Cationic hydrous thorium dioxide colloids – a useful tool for staining negatively charged surface matrices of bacteria for use in energy-filtered transmission electron microscopy

2.50
HDL Handle:
http://hdl.handle.net/10033/8763
Title:
Cationic hydrous thorium dioxide colloids – a useful tool for staining negatively charged surface matrices of bacteria for use in energy-filtered transmission electron microscopy
Authors:
Lünsdorf, Heinrich; Kristen, Ingeborg; Barth, Elke
Abstract:
Background Synthesis of cationic hydrous thorium dioxide colloids (ca. 1.0 to 1.7 nm) has been originally described by Müller [22] and Groot [11] and these have been used by Groot to stain acidic glucosaminoglycans for ultrastructure research of different tissues by conventional transmission electron microscopy. Results Synthesis of colloidal thorium dioxide has been modified and its use as a suitable stain of acidic mucopolysaccharides and other anionic biopolymers from bacteria, either as whole mount preparations or as preembedment labels, is described. The differences in stain behavior relative to commonly used rutheniumred-lysine and Alcian Blue™ electron dense acidic stains has been investigated and its use is exemplified for Pseudomonas aeruginosa adjacent cell wall biopolymers. For the first time thorificated biopolymers, i.e. bacterial outer cell wall layers, have been analysed at the ultrastructural level with electron energy loss spectroscopy (EELS) and electron spectroscopic imaging (ESI), leading to excellent contrast and signal strength for these extracellular biopolymers. Conclusion Application of cationic hydrous ThO2 colloids for tracing acidic groups of the bacterial surface and/or EPS has been shown to be rather effective by transmission electron microscopy. Because of its high electron density and its good diffusibility it stains and outlines electro-negative charges within these biopolymers. In combination with ESI, based on integrated energy-filtered electron microscopy (EFTEM) Th-densities and thus negative charge densities can be discriminated from other elemental densities, especially in environmental samples, such as biofilms.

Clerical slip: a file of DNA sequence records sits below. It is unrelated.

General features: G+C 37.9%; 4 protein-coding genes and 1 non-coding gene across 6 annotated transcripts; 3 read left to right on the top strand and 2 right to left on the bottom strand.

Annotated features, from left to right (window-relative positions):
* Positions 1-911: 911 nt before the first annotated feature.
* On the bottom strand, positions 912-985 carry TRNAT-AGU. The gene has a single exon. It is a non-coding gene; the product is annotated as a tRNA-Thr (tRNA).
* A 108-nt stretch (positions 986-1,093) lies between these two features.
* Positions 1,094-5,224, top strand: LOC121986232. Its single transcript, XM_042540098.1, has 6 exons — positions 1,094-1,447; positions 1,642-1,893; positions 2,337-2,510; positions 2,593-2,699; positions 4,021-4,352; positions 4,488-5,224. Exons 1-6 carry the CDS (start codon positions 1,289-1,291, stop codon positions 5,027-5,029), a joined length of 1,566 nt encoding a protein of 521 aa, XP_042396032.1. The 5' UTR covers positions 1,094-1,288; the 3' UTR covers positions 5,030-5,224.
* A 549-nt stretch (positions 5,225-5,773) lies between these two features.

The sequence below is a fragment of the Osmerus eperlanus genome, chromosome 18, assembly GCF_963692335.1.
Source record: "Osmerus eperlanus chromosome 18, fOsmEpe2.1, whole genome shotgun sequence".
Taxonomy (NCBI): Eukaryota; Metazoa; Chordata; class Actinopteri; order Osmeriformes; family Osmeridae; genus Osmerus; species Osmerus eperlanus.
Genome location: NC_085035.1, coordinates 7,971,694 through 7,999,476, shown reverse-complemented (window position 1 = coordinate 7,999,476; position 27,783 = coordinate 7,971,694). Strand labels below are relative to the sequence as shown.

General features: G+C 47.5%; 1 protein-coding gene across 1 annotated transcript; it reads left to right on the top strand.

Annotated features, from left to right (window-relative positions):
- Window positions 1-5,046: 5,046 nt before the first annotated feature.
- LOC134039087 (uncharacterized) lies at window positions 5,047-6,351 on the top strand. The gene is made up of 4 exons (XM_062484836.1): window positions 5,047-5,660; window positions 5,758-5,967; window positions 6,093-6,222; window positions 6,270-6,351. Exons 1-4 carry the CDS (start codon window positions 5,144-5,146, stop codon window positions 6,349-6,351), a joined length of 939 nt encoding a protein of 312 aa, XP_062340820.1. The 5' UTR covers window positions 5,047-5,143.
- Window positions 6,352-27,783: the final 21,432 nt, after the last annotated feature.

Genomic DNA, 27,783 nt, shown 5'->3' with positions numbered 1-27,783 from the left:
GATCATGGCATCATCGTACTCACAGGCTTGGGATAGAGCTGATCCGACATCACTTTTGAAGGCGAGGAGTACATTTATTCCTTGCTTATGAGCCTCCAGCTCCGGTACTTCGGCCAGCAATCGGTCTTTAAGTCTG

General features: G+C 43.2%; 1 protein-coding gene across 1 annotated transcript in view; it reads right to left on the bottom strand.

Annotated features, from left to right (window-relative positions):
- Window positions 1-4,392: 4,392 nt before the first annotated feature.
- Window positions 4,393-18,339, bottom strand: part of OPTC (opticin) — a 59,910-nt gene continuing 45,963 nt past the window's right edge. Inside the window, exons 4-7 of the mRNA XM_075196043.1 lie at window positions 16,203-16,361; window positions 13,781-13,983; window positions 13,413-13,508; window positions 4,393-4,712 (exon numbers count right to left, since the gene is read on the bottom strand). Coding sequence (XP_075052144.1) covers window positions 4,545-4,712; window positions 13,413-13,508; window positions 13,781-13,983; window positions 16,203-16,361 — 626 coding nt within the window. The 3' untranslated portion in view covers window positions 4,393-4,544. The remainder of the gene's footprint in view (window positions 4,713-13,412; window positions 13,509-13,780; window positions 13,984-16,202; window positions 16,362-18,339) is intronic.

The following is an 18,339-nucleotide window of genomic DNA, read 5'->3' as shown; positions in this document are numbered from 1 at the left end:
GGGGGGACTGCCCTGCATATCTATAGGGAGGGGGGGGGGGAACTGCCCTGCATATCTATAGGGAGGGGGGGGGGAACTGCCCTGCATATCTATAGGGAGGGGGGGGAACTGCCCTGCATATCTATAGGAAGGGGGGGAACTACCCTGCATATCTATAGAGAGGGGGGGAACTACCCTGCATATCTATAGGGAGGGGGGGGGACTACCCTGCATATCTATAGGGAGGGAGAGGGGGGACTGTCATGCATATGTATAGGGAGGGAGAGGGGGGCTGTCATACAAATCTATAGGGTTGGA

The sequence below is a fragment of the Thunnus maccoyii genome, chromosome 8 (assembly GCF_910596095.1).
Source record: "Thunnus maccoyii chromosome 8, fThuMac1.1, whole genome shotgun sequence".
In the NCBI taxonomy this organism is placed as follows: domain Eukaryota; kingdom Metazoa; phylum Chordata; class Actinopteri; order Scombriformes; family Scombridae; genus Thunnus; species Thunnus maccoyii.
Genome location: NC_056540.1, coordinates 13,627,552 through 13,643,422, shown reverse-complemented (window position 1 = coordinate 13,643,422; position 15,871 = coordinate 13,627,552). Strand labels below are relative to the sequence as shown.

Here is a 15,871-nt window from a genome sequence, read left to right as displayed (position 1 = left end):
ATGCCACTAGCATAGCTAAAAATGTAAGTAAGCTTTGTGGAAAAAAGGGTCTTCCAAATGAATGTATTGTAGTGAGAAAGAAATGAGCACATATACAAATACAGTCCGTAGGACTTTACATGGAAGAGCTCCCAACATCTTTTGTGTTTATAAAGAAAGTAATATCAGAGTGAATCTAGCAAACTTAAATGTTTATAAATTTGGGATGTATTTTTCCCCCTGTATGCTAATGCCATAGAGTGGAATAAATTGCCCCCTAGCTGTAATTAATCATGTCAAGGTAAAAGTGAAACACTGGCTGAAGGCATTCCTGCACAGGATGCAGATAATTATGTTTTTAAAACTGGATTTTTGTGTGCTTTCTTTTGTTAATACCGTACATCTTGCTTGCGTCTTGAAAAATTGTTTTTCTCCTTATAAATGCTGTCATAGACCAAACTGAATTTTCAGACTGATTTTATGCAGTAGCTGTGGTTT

Citation:
BMC Microbiology 2006 6:59
Publisher:
BioMed Central
Issue Date:
27-Jun-2006
URI:
http://hdl.handle.net/10033/8763
DOI:
10.1186/1471-2180-6-59
PubMed ID:
16803626
PubMed Central ID:
1524781
Additional Links:
http://www.biomedcentral.com/1471-2180/6/59; http://creativecommons.org/licenses/by/2.0
Language:
en_US
ISSN:
1471-2180
Appears in Collections:
Publications of Division of Microbiology (MIK)

Full metadata record

DC FieldValueLanguage
dc.contributor.authorLünsdorf, Heinrichen_US
dc.contributor.authorKristen, Ingeborgen_US
dc.contributor.authorBarth, Elkeen_US
dc.date.accessioned2007-02-22T14:59:18Z-
dc.date.available2006-06-27en_US
dc.date.available2007-02-22T14:59:18Z-
dc.date.issued2006-06-27en_US
dc.identifier.citationBMC Microbiology 2006 6:59en_US
dc.identifier.issn1471-2180en_US
dc.identifier.pmid16803626en_US
dc.identifier.doi10.1186/1471-2180-6-59en_US
dc.identifier.urihttp://hdl.handle.net/10033/8763-
dc.description.abstractBackground Synthesis of cationic hydrous thorium dioxide colloids (ca. 1.0 to 1.7 nm) has been originally described by Müller [22] and Groot [11] and these have been used by Groot to stain acidic glucosaminoglycans for ultrastructure research of different tissues by conventional transmission electron microscopy. Results Synthesis of colloidal thorium dioxide has been modified and its use as a suitable stain of acidic mucopolysaccharides and other anionic biopolymers from bacteria, either as whole mount preparations or as preembedment labels, is described. The differences in stain behavior relative to commonly used rutheniumred-lysine and Alcian Blue™ electron dense acidic stains has been investigated and its use is exemplified for Pseudomonas aeruginosa adjacent cell wall biopolymers. For the first time thorificated biopolymers, i.e. bacterial outer cell wall layers, have been analysed at the ultrastructural level with electron energy loss spectroscopy (EELS) and electron spectroscopic imaging (ESI), leading to excellent contrast and signal strength for these extracellular biopolymers. Conclusion Application of cationic hydrous ThO2 colloids for tracing acidic groups of the bacterial surface and/or EPS has been shown to be rather effective by transmission electron microscopy. Because of its high electron density and its good diffusibility it stains and outlines electro-negative charges within these biopolymers. In combination with ESI, based on integrated energy-filtered electron microscopy (EFTEM) Th-densities and thus negative charge densities can be discriminated from other elemental densities, especially in environmental samples, such as biofilms.en_US
dc.language.isoen_US-
dc.publisherBioMed Centralen_US
dc.relation.urlhttp://www.biomedcentral.com/1471-2180/6/59en_US
dc.relation.urlhttp://creativecommons.org/licenses/by/2.0en_US
dc.rightsCopyright © 2006 Lünsdorf et al; licensee BioMed Central Ltd.en_US
dc.titleCationic hydrous thorium dioxide colloids – a useful tool for staining negatively charged surface matrices of bacteria for use in energy-filtered transmission electron microscopyen_US
dc.identifier.pmcid1524781en_US
dc.format.digYES-

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